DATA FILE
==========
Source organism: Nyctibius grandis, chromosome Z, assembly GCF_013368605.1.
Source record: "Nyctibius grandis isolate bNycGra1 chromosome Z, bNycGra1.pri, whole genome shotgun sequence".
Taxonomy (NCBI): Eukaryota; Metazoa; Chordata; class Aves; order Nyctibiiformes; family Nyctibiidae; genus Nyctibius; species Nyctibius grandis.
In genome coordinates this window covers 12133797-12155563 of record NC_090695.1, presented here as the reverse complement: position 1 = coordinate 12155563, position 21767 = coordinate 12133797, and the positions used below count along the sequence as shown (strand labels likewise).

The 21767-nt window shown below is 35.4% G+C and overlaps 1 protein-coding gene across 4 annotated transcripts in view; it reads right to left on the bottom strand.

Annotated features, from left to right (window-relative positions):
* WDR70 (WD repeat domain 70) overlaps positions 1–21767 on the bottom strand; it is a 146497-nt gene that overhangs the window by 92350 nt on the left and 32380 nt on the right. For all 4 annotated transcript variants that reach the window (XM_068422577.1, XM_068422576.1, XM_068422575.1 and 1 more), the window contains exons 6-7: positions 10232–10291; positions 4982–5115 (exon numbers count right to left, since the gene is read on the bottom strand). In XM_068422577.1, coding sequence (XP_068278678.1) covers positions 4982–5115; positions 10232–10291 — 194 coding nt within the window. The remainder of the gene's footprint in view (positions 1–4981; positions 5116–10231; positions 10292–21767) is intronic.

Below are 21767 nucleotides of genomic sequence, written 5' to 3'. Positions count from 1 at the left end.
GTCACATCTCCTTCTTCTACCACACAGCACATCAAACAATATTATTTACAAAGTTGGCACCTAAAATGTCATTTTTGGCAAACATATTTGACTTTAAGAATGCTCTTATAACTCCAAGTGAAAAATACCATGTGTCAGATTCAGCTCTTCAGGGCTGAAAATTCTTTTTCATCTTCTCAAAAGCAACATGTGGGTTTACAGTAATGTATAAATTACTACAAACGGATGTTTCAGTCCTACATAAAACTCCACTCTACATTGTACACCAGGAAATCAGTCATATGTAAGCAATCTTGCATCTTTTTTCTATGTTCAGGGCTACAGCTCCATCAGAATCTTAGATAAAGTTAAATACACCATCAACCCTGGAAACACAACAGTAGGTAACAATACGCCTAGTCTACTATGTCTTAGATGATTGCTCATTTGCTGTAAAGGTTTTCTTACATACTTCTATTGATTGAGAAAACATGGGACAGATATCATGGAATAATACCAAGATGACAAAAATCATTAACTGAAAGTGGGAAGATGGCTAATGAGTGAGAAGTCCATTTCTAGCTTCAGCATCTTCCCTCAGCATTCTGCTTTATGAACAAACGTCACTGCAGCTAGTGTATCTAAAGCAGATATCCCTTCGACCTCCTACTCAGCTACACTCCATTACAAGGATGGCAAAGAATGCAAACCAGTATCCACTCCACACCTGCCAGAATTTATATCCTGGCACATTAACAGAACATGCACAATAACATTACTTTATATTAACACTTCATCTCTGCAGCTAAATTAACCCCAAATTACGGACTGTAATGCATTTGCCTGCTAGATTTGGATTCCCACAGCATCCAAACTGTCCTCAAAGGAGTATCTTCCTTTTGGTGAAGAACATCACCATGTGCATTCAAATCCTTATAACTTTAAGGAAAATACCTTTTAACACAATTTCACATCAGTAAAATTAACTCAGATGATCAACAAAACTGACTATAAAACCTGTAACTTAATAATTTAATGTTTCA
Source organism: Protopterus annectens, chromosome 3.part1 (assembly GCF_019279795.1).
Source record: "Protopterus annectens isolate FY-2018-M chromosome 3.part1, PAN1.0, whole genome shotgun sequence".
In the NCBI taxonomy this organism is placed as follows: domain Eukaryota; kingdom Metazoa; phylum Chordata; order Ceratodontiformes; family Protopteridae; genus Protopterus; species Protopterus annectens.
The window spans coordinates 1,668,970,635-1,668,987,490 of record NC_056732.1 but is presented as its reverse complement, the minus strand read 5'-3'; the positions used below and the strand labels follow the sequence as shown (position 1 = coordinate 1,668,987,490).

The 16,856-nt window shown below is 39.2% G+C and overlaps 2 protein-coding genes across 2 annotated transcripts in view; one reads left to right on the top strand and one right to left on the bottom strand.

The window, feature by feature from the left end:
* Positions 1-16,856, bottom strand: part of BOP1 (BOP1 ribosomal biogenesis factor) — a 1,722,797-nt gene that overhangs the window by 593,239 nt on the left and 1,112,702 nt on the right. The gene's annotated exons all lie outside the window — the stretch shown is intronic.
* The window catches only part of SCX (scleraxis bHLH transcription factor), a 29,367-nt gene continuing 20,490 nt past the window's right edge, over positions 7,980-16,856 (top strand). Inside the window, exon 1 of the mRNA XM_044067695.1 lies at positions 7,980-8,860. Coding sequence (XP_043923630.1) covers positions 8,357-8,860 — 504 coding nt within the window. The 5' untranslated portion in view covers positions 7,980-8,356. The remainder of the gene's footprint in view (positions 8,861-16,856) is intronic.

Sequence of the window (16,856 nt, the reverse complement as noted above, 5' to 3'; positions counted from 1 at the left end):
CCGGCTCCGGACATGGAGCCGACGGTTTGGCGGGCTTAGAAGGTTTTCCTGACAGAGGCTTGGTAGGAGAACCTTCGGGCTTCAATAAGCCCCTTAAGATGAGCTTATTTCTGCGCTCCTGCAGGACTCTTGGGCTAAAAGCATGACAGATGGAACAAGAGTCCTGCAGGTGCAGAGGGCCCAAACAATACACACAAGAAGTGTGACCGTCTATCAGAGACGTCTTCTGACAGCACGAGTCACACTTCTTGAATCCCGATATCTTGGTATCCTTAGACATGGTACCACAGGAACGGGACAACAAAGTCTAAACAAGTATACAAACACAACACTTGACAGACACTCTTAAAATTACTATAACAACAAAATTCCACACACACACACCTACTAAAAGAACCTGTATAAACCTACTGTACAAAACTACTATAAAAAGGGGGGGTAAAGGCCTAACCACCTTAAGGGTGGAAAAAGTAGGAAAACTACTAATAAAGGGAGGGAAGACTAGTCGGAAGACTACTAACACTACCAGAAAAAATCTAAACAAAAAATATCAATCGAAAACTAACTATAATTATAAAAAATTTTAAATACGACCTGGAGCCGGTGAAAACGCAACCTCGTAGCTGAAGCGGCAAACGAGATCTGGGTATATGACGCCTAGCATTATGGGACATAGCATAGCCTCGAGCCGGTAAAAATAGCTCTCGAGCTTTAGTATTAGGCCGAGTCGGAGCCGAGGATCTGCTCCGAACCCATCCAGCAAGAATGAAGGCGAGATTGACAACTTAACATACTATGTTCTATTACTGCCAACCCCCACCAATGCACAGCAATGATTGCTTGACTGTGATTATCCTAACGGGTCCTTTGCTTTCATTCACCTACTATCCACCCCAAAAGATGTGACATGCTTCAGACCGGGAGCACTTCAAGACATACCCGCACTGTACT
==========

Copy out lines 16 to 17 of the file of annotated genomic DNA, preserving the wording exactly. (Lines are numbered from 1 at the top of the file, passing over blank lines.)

* Positions 1-16,856, bottom strand: part of BOP1 (BOP1 ribosomal biogenesis factor) — a 1,722,797-nt gene that overhangs the window by 593,239 nt on the left and 1,112,702 nt on the right. The gene's annotated exons all lie outside the window — the stretch shown is intronic.
* The window catches only part of SCX (scleraxis bHLH transcription factor), a 29,367-nt gene continuing 20,490 nt past the window's right edge, over positions 7,980-16,856 (top strand). Inside the window, exon 1 of the mRNA XM_044067695.1 lies at positions 7,980-8,860. Coding sequence (XP_043923630.1) covers positions 8,357-8,860 — 504 coding nt within the window. The 5' untranslated portion in view covers positions 7,980-8,356. The remainder of the gene's footprint in view (positions 8,861-16,856) is intronic.